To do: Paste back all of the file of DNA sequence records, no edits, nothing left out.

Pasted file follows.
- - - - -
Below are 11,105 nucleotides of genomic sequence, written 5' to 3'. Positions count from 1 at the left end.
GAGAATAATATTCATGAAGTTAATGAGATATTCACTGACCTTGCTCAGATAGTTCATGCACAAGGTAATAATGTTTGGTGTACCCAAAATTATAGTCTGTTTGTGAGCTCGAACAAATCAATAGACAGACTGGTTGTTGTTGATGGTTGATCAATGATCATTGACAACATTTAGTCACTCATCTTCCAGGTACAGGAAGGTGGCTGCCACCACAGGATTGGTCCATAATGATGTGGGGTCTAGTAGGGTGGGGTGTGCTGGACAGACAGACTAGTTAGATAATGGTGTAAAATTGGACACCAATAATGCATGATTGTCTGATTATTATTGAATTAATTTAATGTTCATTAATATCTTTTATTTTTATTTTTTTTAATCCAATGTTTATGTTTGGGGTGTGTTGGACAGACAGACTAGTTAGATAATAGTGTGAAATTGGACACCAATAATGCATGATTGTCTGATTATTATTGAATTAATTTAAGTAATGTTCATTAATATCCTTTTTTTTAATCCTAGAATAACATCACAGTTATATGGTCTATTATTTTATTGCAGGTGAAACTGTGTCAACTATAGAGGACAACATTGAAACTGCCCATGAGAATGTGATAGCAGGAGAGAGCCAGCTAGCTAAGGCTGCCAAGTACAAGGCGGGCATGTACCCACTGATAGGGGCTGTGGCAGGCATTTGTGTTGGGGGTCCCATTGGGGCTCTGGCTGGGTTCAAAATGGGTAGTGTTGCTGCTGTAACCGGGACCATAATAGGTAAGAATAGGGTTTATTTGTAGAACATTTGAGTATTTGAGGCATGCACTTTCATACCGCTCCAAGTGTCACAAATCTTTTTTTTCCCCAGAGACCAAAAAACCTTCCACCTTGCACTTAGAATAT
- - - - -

Below are 11,105 nucleotides of genomic sequence, written 5' to 3'. Positions count from 1 at the left end.
GAGAATAATATTCATGAAGTTAATGAGATATTCACTGACCTTGCTCAGATAGTTCATGCACAAGGTAATAATGTTTGGTGTACCCAAAATTATAGTCTGTTTGTGAGCTCGAACAAATCAATAGACAGACTGGTTGTTGTTGATGGTTGATCAATGATCATTGACAACATTTAGTCACTCATCTTCCAGGTACAGGAAGGTGGCTGCCACCACAGGATTGGTCCATAATGATGTGGGGTCTAGTAGGGTGGGGTGTGCTGGACAGACAGACTAGTTAGATAATGGTGTAAAATTGGACACCAATAATGCATGATTGTCTGATTATTATTGAATTAATTTAATGTTCATTAATATCTTTTATTTTTATTTTTTTTAATCCAATGTTTATGTTTGGGGTGTGTTGGACAGACAGACTAGTTAGATAATAGTGTGAAATTGGACACCAATAATGCATGATTGTCTGATTATTATTGAATTAATTTAAGTAATGTTCATTAATATCCTTTTTTTTAATCCTAGAATAACATCACAGTTATATGGTCTATTATTTTATTGCAGGTGAAACTGTGTCAACTATAGAGGACAACATTGAAACTGCCCATGAGAATGTGATAGCAGGAGAGAGCCAGCTAGCTAAGGCTGCCAAGTACAAGGCGGGCATGTACCCACTGATAGGGGCTGTGGCAGGCATTTGTGTTGGGGGTCCCATTGGGGCTCTGGCTGGGTTCAAAATGGGTAGTGTTGCTGCTGTAACCGGGACCATAATAGGTAAGAATAGGGTTTATTTGTAGAACATTTGAGTATTTGAGGCATGCACTTTCATACCGCTCCAAGTGTCACAAATCTTTTTTTTCCCCAGAGACCAAAAAACCTTCCACCTTGCACTTAGAATAT